Pressure on Fed increases with US inflation gauge set to rise again

The Federal Reserve’s preferred inflation gauge is expected to record another strong monthly gain, in the latest sign that the US central bank needs an ultra-easy monetary policy cut. has been in place since the pandemic began.

The core personal consumption spending price index is expected to increase by 0.5% in January, following a similar monthly gain in December, according to a consensus forecast compiled by Bloomberg.

The figure is expected to result in an annual increase of 5.2%, the fastest pace in about four decades and accelerating from the 4.9% increase recorded in December.

When volatile items like food and energy are factored in, the PCE is expected to grow 6% year-over-year, or 0.6% month-on-month.

Fed officials are monitoring inflationary Data is tight as they gauge the pace of rate hikes this year from near zero today.

Increased price pressure is expected to be accompanied by a 0.3% drop in personal income and a 1.5% increase in household spending at the start of the year.

The data will be released by the commerce department at 8:30 a.m. Eastern Time on Friday.

Data comes in the footsteps of Russia Ukraine’s military invasionthis leaves policymakers confused in discerning potential economic impacts.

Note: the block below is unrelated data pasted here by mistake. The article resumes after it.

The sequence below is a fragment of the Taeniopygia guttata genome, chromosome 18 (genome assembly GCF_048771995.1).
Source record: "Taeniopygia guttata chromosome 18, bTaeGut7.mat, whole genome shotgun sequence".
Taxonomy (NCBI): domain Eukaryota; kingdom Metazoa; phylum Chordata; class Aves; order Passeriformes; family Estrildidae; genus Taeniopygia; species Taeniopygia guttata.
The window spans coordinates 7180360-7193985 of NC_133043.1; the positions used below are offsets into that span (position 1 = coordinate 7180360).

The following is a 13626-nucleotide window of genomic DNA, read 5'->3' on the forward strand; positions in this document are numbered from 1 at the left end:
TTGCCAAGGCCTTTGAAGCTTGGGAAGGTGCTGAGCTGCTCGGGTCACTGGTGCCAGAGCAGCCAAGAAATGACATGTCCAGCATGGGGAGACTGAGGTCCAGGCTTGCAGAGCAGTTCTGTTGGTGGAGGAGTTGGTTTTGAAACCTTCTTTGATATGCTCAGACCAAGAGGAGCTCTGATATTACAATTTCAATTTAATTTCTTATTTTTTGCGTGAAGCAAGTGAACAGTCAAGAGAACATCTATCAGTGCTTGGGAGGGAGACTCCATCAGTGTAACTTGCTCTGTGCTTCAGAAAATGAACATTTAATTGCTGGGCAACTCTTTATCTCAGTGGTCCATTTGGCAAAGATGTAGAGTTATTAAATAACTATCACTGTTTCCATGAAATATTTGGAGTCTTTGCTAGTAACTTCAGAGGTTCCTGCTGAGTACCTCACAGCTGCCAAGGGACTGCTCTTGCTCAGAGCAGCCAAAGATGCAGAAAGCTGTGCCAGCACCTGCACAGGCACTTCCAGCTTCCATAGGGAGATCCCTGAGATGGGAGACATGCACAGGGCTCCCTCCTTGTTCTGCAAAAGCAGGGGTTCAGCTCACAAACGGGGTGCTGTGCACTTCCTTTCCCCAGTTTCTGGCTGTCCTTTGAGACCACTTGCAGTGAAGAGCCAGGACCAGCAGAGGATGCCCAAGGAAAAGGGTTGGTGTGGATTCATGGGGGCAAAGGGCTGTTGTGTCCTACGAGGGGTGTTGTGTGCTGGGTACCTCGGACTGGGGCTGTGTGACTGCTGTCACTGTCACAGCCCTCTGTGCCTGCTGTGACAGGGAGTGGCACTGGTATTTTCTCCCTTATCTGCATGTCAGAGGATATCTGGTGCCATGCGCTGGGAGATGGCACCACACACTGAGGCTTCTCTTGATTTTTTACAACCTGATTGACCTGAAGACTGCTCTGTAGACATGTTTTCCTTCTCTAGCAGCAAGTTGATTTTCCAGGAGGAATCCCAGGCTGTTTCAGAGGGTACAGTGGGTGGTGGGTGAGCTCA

Comments by some Fed officials as well as developments in Ukraine have softened speculation about the Fed raising interest rates by half a point in March. But the US central bank is still expected to conduct its first rate hike at its next meeting in the middle of next month. Markets are now anticipating five more quarterly corrections for the rest of the year.

Several officials have spoken out in recent days about potential risks to economic growth and the inflation outlook.

Energy prices have skyrocketed since entering Ukraine, with Brent crude breaking above $100 a barrel for the first time since 2014, when Russia annexed Crimea. Further increases in energy costs could hit pump prices and drive overall inflation higher, economists said, complicating the Fed’s equations.

Raphael Bostic, president of the Atlanta Fed, said on Thursday that while he is closely monitoring events in Ukraine, it is “appropriate” for the Fed to move away from its emergency policy stance.

Mary Daly, president of the San Francisco Fed, and Thomas Barkin of the Richmond Fed, expressed similar views, as did Loretta Mester, president of the Cleveland Fed and a voting member of this year’s Federal Open Market Committee.

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